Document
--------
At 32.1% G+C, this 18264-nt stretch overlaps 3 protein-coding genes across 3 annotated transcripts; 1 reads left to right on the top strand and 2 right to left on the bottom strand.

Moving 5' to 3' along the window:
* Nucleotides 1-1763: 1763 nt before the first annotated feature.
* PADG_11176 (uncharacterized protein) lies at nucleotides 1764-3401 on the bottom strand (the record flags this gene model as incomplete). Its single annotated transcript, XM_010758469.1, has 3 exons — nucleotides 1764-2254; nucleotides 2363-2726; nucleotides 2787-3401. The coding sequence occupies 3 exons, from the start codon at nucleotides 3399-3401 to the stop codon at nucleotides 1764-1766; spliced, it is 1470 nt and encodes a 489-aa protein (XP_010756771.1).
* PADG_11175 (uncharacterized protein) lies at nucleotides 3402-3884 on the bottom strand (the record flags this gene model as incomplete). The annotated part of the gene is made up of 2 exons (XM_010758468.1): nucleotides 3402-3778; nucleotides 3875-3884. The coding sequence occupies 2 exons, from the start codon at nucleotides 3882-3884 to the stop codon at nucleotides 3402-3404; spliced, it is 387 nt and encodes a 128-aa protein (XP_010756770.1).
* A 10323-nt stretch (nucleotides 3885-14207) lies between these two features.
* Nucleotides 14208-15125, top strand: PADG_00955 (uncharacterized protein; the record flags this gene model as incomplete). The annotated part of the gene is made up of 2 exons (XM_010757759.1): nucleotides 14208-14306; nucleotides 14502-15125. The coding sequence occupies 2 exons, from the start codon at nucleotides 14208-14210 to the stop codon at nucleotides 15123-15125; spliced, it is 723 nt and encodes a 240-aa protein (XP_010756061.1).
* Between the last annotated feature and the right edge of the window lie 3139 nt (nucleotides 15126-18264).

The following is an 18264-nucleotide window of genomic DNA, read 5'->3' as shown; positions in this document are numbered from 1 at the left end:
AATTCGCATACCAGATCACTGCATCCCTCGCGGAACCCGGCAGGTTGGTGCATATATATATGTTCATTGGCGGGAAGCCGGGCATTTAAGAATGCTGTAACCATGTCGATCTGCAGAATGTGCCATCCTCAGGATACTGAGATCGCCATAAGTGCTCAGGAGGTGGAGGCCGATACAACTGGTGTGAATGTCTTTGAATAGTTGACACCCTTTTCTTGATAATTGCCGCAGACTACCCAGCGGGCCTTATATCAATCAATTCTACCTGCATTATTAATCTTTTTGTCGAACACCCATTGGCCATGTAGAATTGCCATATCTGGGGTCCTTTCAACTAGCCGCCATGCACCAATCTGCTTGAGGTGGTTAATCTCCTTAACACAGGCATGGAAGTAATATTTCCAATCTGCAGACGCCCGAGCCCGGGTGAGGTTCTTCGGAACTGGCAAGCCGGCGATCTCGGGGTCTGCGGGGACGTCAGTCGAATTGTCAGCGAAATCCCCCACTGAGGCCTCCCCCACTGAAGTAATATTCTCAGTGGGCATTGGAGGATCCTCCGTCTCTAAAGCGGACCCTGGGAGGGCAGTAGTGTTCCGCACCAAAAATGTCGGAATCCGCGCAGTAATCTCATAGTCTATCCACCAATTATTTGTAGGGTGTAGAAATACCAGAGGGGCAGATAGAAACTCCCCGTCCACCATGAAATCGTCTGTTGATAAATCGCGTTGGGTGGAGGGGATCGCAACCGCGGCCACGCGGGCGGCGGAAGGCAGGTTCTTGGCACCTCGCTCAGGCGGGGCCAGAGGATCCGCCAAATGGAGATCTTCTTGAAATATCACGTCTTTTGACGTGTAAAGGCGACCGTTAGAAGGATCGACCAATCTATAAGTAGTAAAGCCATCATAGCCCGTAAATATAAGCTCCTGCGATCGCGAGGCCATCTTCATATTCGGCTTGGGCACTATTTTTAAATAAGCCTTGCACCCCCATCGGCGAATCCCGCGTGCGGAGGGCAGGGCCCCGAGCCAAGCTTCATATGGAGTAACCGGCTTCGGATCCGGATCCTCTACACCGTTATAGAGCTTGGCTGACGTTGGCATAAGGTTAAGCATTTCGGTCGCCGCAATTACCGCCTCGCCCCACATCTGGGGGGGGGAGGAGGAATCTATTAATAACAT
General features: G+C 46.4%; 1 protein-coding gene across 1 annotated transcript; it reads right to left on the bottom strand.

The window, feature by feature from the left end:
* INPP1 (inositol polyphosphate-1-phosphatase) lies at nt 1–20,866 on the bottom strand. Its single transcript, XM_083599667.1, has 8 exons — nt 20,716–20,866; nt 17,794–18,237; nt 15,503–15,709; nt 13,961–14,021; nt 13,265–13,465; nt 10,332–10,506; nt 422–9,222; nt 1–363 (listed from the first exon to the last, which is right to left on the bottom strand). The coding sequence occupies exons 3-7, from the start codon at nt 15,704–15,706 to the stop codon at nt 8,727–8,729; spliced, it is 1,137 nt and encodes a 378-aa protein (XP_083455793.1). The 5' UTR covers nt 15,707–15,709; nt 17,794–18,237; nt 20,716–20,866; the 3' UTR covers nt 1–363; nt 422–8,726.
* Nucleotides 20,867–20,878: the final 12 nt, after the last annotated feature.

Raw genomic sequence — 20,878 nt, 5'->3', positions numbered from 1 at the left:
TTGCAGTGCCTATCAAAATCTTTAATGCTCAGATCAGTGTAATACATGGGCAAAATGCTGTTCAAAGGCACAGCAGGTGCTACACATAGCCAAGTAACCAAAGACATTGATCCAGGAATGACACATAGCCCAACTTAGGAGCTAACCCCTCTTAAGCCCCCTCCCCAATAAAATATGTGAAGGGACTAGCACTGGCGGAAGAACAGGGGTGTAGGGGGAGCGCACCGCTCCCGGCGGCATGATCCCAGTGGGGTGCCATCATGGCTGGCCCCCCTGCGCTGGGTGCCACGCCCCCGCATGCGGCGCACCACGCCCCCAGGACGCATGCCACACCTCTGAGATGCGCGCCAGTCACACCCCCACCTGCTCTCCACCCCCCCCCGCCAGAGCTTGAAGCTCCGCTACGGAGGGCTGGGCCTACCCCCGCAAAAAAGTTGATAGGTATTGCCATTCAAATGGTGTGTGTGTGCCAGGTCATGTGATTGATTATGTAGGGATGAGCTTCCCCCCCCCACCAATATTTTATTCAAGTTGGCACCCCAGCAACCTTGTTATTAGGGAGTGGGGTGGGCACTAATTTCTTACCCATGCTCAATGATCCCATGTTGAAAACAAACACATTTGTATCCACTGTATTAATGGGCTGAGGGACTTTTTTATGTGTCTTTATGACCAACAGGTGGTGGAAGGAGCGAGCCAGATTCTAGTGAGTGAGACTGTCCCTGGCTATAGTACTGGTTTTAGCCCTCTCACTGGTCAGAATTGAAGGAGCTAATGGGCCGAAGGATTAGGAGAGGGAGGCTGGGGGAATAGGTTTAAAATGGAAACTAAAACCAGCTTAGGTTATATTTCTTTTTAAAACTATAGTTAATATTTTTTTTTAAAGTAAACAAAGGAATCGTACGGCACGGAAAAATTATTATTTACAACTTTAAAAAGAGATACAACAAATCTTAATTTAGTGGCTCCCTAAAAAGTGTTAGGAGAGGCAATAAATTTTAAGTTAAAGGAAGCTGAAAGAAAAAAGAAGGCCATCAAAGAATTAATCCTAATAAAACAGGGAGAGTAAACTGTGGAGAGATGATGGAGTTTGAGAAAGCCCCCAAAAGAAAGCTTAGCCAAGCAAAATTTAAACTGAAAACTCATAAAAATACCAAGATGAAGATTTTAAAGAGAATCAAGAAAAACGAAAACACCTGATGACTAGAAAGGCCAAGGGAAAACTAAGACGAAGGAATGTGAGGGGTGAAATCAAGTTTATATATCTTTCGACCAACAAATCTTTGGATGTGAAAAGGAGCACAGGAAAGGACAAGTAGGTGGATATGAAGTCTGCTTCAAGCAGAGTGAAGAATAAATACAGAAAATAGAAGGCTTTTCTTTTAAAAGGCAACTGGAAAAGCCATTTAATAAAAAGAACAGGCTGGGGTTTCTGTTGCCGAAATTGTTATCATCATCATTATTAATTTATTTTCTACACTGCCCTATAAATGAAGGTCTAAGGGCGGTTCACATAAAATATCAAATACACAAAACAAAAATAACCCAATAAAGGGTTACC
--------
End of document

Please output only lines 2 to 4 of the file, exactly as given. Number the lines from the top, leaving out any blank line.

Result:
Moving 5' to 3' along the window:
* Nucleotides 1-1763: 1763 nt before the first annotated feature.
* PADG_11176 (uncharacterized protein) lies at nucleotides 1764-3401 on the bottom strand (the record flags this gene model as incomplete). Its single annotated transcript, XM_010758469.1, has 3 exons — nucleotides 1764-2254; nucleotides 2363-2726; nucleotides 2787-3401. The coding sequence occupies 3 exons, from the start codon at nucleotides 3399-3401 to the stop codon at nucleotides 1764-1766; spliced, it is 1470 nt and encodes a 489-aa protein (XP_010756771.1).